“Mindfulness” is a term that gets tossed around a lot these days. You may be wondering what all the fuss is about and how mindfulness might be useful in the cam space.
First let me lay out the standard case: There’s a growing body of scientific evidence that — in a modern world filled with all kinds of stimuli, arousal and upsetting news — practicing mindfulness increases our resilience. Rather than reacting with aversion and avoidance, mindfulness can help us disconnect from free-form worry and avoid anxiety episodes before they start.
What is mindfulness and why should you care?
Learning to just “sit with what is,” an activity deeply connected to mindfulness, can help us to:
- Fully engage in the moment, rather than ruminating over the past or fearing the future.
- Deal better with negative events, and take more pleasure in good things.
- Connect more deeply with others.
- Reduce stress and its physiological toll, including high blood pressure, stomach upset, insomnia, hypertension, muscle strain, headaches, etc.
- Alleviate some of the distress accompanying mental illness, including depression, OCD, PTSD, substance abuse, and anxiety disorders.
All this makes mindfulness sound kind of magical, but don’t be misled: It’s not. What mindfulness does serve as, however, is a powerful antidote to our desire to check out by staring at screens, engage in black-and-white thinking, spin out stories and otherwise escape mentally.
All this would be useful enough for anyone. For sex workers, mindfulness is especially useful because it helps us establish: This here is what’s going on with me. That over there is what’s going on with you.
Here’s why this is so crucial to our jobs: Sexual interactions blur distinctions. Sex is one of the most potent ways we open up to one another, as well as understand our sense of self. When sexually engaged, we’re figuratively (and often literally) exposed. As erotic creatures, we’re keenly attuned to our affect on other people.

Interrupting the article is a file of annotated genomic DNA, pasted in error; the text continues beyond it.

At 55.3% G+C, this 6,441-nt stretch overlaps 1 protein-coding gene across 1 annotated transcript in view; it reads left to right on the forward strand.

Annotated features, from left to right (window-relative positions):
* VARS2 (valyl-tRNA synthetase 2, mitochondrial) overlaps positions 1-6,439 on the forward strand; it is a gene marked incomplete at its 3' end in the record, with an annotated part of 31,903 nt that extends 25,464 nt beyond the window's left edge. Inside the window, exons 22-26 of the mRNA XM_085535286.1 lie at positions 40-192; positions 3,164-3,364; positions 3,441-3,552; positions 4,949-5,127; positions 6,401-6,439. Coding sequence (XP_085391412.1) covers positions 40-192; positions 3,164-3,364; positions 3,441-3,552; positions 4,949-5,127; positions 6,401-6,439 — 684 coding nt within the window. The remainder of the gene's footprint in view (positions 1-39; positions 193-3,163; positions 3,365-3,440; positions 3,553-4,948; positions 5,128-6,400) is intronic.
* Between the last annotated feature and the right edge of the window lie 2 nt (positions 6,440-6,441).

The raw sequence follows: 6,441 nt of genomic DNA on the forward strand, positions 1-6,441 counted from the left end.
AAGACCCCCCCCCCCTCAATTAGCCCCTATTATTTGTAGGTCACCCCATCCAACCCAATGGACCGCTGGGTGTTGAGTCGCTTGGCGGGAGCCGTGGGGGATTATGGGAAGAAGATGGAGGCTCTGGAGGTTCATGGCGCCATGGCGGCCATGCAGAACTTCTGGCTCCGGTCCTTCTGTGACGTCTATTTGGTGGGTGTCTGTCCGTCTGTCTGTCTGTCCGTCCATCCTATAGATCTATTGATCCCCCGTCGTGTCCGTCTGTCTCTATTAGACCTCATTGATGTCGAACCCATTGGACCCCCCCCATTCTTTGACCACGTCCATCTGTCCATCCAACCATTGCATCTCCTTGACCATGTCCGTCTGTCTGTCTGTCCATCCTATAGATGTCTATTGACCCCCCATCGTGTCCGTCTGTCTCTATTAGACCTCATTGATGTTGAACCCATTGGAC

Sex work is serious emotional labor. It requires us to tune in, react to and elicit responses in others. Money raises the stakes. No wonder sex workers are so prone to burnout and exhaustion — we need serious skills to process what we experience every day on the job. Mindfulness helps us not get so caught up in what other people say and do, while remaining alert to what we are authentically feeling.
Mindfulness practice is a bit like your cardio routine. I’m not necessarily recommending you do it at work, unless you have a safe, appropriate time to do so. However, with time, you might find these techniques incorporating naturally into your daily life.
Mindfulness is simply a form of meditation. The goal is to achieve a state of alert, focused relaxation by paying attention to our thoughts, emotions and sensations without judgment. There is no “right” amount of time to practice. Ten minutes a day is a good place to start, but a few minutes throughout the day is great, too.
Here are some steps to consider:
1. If you’re sitting, position yourself comfortably. If you’re waiting in line at a checkout stand, take a moment to orient your body. Notice where your weight rests. Connect with your shoulders, hips, knees, feet.
2. Focus on an aspect of your breathing, such as the sensations of air flowing into your nostrils and out of your mouth, or your belly rising and falling. If it’s helpful, quietly say to yourself as it’s happening: “Inhale, exhale. Inhale, exhale.”
3. Once you’ve narrowed your concentration in this way, begin to widen your focus. Become aware of the sounds and sensations around you, and your ideas as they pass through your mind.
4. Meet each thought or sensation without judgment—this is key. Whatever you become aware of, greet it like an unremarkable stranger on the street: Notice, then walk on by. The goal is to not get sucked in stories about goodness, badness, or in-betweenness. We want to be aware of our bodies, minds, and everything around us without reacting.
5. If your mind starts to wander into planning, daydreaming, or criticism, notice where it’s gone, then gently bring yourself back to sensations in the present, returning to your breath. After a few breaths, expand your awareness outward again to your surroundings.
Cultivating our observer minds by inserting a little bit of distance between the world and our reactions is a bit like building up our mental and emotional immune systems. Detachment makes it easier to welcome whatever comes our way, without getting worked up or roped into drama.
Above all, mindfulness is the practice of loving and accepting yourself, regardless of what you’re feeling, thinking, or experiencing, and who could use a little more self-love?
Until next time, be sweet to yourself.
Lola Davina is a longtime veteran of the sex industry and author of Thriving in Sex Work: Heartfelt Advice for Staying Sane in the Sex Industry, a self-help book for sex workers available at Amazon, Barnes & Noble, iTunes and wherever else ebooks are sold. Get the audiobook version here. Contact Davina at Lola.Davina@ynotcam.com and visit her on Twitter at @Lola_Davina, as well as on Facebook.
Image of Lola Davina courtesy Pat Mazzera.